Naegleria fowleri (amoeba) is found in warm fresh water such as rivers, lakes and ponds. The amoeba is introduced to the brain by forced entry of water up the nose during recreational fresh water activity. The organism has also been found in tap water and can be introduced to the brain when tap water is used for nasal irrigation or sinus flushes.
Infections with Naegleria fowleri cause the rare disease PAM, a brain infection that leads to the destruction of brain tissue. In its early stages, Naegleria fowleri infection may be similar to bacterial meningitis. Initial symptoms of PAM start 1 to 7 days after infection. Symptoms may include headache, fever, nausea, vomiting, and/or stiff neck. Later symptoms may include confusion, lack of attention to people and surroundings, a loss of balance, seizures, and/or hallucinations. After the start of symptoms, the disease progresses rapidly and death occurs within 10 days, usually on the 5th or 6th day.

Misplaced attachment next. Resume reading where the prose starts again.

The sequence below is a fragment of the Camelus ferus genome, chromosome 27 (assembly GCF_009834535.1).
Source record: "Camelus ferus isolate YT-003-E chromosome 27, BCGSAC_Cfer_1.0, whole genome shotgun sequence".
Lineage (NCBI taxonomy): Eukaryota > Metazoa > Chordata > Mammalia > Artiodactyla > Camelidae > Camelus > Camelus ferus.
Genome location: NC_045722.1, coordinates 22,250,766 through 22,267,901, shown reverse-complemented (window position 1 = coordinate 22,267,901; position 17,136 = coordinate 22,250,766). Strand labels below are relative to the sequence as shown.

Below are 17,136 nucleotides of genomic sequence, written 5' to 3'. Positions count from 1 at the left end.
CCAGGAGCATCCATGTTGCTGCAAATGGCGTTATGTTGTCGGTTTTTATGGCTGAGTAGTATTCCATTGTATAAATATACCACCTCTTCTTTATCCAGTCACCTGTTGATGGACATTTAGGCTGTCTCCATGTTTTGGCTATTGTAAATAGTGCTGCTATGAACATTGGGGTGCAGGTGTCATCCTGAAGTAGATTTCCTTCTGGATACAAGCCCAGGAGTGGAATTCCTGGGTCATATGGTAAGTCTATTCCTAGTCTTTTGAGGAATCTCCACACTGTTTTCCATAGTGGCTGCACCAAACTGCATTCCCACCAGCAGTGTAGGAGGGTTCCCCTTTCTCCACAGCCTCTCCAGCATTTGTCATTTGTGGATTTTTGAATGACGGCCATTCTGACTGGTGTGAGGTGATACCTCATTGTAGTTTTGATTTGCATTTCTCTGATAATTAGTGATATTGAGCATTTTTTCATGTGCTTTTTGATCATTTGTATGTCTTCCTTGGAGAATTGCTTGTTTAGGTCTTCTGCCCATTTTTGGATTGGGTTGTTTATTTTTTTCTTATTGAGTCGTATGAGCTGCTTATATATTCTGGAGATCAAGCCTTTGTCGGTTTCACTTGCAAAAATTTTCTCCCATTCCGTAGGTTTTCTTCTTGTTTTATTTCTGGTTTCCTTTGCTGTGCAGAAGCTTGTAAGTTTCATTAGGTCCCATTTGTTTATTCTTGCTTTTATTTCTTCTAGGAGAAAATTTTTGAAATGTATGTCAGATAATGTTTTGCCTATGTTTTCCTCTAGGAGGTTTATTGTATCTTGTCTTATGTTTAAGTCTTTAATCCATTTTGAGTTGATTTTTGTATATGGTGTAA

Prevention & Treatment
Only sterile, distilled, or lukewarm previously boiled water should be used for nasal irrigaton or sinus flushes.
Avoid water-related activities in bodies of warm freshwater during periods of high water temperature and low water levels
Hold the nose shut or use nose clips when taking part in water-related activities in bodies of warm freshwater such as lakes, rivers, or hot springs.
Avoid digging in or stirring up the sediment while taking part in water-related activities in shallow, warm freshwater areas.
Several drugs are effective against Naegleria fowleri in the laboratory however, their effectiveness is unclear since almost all infections have been fatal even when people were treated.
Recent Texas Trends
No PAM cases have occurred in Texas in 2011. From 1983 - 2010 there were 28 cases of PAM reported to the Texas Department of State Health Services. Most of these cases occurred in young males ages 9-12 with exposure to warm fresh water lakes, ponds and rivers during the warm summer months. No Texas cases have resulted from nasal irrigation or sinus flushes.